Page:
i was too tired for the discussion. the literature was interesting though. a pamphlet explained how ‘prison society’ not only encourage locking up social deviants instead of encouraging happy cohabitation. it also referred to how public spaces are being increasingly privatised, surveilled and stolen away from us. the ‘fortress architecture’ of cities leads unwary shoppers into dungeons or indulgence. while shutting out others from entry. im not explaining this very well. so ill stop there. it was good stuff. i tried to get some shut eye. but ended up getting fondled by a a friend instead.
the protest was probably my first proper riot. it wasnt really ‘mine’. i refused to wear a mask. i had no intention to cause criminal damage. or attack a policeman. unlike most of the crowd. i was later identifies (thats what you get for not wearing a mask!) and held without charge for ages.
we tried to go to the circus. it had been cancelled. because of the riot. as were the street performers. and the music. misery.
i really wonder how useful these kind of protests are. they must alienate public support.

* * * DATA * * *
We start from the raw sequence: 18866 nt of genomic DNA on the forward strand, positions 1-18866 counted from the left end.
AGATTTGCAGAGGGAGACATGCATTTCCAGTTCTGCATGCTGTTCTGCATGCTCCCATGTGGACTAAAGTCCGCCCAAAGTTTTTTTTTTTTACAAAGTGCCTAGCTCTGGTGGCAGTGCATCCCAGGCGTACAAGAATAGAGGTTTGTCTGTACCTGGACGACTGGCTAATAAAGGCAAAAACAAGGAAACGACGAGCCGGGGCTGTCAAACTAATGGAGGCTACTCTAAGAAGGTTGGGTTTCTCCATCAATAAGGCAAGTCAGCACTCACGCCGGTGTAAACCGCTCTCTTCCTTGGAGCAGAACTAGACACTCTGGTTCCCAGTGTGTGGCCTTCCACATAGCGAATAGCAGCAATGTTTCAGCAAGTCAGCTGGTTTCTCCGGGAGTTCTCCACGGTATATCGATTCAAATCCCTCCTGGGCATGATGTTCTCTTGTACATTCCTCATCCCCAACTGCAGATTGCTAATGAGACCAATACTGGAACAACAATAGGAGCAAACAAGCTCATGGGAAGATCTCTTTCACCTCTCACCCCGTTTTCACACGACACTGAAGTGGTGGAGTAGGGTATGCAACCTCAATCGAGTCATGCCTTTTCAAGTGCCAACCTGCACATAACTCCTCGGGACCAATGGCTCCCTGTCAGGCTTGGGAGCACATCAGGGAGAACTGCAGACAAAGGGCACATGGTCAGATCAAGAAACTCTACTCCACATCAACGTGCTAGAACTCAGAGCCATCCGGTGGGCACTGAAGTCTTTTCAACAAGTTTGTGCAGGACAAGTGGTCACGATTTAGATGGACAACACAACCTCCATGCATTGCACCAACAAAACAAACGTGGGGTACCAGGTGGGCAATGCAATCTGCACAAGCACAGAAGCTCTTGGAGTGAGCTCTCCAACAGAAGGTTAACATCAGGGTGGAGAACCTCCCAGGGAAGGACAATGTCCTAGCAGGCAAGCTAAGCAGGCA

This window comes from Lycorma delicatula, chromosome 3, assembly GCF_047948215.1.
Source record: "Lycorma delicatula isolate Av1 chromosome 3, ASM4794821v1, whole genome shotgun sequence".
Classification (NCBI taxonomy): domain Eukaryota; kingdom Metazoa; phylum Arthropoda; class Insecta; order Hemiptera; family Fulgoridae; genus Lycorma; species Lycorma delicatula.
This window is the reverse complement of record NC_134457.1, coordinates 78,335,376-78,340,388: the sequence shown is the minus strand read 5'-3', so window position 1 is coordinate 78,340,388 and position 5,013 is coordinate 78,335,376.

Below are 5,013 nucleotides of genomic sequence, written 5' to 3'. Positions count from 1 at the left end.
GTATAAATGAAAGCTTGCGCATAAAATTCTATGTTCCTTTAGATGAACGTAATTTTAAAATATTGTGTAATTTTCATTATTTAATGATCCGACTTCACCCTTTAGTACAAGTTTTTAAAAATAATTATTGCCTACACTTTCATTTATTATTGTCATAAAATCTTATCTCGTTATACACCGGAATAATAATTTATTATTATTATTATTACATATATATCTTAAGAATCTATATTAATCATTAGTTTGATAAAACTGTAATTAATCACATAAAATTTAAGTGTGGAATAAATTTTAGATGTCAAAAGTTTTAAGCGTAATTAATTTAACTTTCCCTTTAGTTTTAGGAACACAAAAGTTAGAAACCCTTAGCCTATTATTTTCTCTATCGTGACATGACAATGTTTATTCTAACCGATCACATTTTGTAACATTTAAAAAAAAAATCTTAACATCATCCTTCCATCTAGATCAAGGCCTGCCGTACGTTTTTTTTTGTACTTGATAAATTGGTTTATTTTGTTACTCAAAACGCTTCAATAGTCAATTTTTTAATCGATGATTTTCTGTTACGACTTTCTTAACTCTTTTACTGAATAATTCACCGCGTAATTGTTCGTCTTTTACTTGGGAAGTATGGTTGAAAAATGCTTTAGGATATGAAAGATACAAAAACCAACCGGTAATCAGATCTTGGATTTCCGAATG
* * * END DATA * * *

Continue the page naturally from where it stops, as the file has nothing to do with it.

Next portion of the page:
that said i think back to a neighbour who asked what was happening at the height of the window smashing, fire blazing, tear gassing turbulence. we explained. his furrowed brow lightened. an explosion went off at the top of the street. he beamed. ‘bon spectacle alors!’
J and i have been going to the squatted circus every day now for a week. its an amazing way to tak your mind to a different place. hours of stretching. then trapeze. tight rope. swinging on the silks!
yesterday someone asked me if i could teach them a trick on the silks. and i told him id only started yesterday! he was really lovely. very handsome. deep searching smiling eyes. i lost it. i started thinking about those afghan children. i thought about those cops and my hand closed into a fist. i scared off the columbian boy. the whole way home on the metro my hand was clenched in a fist.
i have to leave to leave and have some quiet time away. i have to go home and answer bail.
deep deep disappointment. but still im sure all of the calais crew came away feeling pretty inspired…
by day four we had really had enough. E thought it was the macho italian men. i thought it was the macho spanish women (can women be macho?). fifty odd people sat while the same four or five people talk continuously for twenty minutes before handing over the mike to a random person of their choice. who will continue to talk about something completely unrelated. but equally monotonous.
it had already been decided for us that ‘no group conclusions would be reached’ during the forum. well that was a bit of a blow for us. it had been a week of police brutality and institutional racism. and we had left our friends in calais to pick up the pieces while we sought solidarity in spain. we wanted action.